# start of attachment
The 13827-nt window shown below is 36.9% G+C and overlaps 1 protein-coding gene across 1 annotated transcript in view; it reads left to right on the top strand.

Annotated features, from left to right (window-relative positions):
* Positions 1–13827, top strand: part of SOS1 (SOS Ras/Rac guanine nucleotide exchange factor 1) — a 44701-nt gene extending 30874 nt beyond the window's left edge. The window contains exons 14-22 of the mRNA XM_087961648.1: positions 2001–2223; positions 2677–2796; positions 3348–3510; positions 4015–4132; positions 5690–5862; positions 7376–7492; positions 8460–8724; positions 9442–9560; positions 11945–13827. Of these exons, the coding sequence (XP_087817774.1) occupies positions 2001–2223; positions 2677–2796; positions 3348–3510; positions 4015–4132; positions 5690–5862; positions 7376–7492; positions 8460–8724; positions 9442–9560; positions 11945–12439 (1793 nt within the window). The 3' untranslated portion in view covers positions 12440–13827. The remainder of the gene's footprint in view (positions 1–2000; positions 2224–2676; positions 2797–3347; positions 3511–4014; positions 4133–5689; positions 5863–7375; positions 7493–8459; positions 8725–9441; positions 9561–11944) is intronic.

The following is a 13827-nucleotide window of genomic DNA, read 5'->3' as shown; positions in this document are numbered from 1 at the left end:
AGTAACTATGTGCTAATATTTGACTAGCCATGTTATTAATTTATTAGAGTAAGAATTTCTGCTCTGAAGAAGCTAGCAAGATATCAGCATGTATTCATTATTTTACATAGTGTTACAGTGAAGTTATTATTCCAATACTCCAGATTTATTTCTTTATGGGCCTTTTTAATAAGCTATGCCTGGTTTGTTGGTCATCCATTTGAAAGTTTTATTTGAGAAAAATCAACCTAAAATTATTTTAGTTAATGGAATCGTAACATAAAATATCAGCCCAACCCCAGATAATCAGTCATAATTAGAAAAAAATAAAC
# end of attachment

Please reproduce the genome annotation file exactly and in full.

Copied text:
The 13827-nt window shown below is 36.9% G+C and overlaps 1 protein-coding gene across 1 annotated transcript in view; it reads left to right on the top strand.

Annotated features, from left to right (window-relative positions):
* Positions 1–13827, top strand: part of SOS1 (SOS Ras/Rac guanine nucleotide exchange factor 1) — a 44701-nt gene extending 30874 nt beyond the window's left edge. The window contains exons 14-22 of the mRNA XM_087961648.1: positions 2001–2223; positions 2677–2796; positions 3348–3510; positions 4015–4132; positions 5690–5862; positions 7376–7492; positions 8460–8724; positions 9442–9560; positions 11945–13827. Of these exons, the coding sequence (XP_087817774.1) occupies positions 2001–2223; positions 2677–2796; positions 3348–3510; positions 4015–4132; positions 5690–5862; positions 7376–7492; positions 8460–8724; positions 9442–9560; positions 11945–12439 (1793 nt within the window). The 3' untranslated portion in view covers positions 12440–13827. The remainder of the gene's footprint in view (positions 1–2000; positions 2224–2676; positions 2797–3347; positions 3511–4014; positions 4133–5689; positions 5863–7375; positions 7493–8459; positions 8725–9441; positions 9561–11944) is intronic.

The following is a 13827-nucleotide window of genomic DNA, read 5'->3' as shown; positions in this document are numbered from 1 at the left end:
AGTAACTATGTGCTAATATTTGACTAGCCATGTTATTAATTTATTAGAGTAAGAATTTCTGCTCTGAAGAAGCTAGCAAGATATCAGCATGTATTCATTATTTTACATAGTGTTACAGTGAAGTTATTATTCCAATACTCCAGATTTATTTCTTTATGGGCCTTTTTAATAAGCTATGCCTGGTTTGTTGGTCATCCATTTGAAAGTTTTATTTGAGAAAAATCAACCTAAAATTATTTTAGTTAATGGAATCGTAACATAAAATATCAGCCCAACCCCAGATAATCAGTCATAATTAGAAAAAAATAAAC